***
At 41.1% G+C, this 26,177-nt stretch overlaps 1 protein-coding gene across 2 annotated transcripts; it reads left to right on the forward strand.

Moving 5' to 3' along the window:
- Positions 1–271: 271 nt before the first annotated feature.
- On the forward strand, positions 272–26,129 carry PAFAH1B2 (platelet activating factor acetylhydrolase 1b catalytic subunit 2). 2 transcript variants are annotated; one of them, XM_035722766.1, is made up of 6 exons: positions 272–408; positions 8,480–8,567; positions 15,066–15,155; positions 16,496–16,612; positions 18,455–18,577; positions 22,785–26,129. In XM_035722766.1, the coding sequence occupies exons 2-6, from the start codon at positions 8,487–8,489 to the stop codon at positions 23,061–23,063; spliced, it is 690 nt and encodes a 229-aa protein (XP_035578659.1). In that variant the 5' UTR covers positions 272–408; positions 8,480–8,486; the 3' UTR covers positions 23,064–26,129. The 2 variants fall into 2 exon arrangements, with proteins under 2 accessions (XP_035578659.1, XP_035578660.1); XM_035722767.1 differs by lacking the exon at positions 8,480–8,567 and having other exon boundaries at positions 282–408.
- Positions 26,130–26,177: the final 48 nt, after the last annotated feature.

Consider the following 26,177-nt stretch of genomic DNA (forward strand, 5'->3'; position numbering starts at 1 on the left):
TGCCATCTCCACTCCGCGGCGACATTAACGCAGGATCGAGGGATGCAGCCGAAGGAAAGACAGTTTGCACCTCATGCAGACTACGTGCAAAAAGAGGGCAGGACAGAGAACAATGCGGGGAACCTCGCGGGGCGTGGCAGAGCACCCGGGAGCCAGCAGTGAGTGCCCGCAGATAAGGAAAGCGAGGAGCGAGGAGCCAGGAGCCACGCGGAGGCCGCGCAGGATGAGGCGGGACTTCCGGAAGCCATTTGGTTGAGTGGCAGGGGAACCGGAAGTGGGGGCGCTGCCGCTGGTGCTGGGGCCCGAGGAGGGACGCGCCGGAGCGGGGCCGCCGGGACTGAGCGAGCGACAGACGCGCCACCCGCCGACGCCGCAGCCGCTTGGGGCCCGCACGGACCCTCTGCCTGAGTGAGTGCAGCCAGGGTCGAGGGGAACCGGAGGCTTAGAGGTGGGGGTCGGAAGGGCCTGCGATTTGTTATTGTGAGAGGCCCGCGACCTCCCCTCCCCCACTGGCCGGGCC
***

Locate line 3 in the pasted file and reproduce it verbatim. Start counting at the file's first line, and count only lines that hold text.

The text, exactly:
- Positions 1–271: 271 nt before the first annotated feature.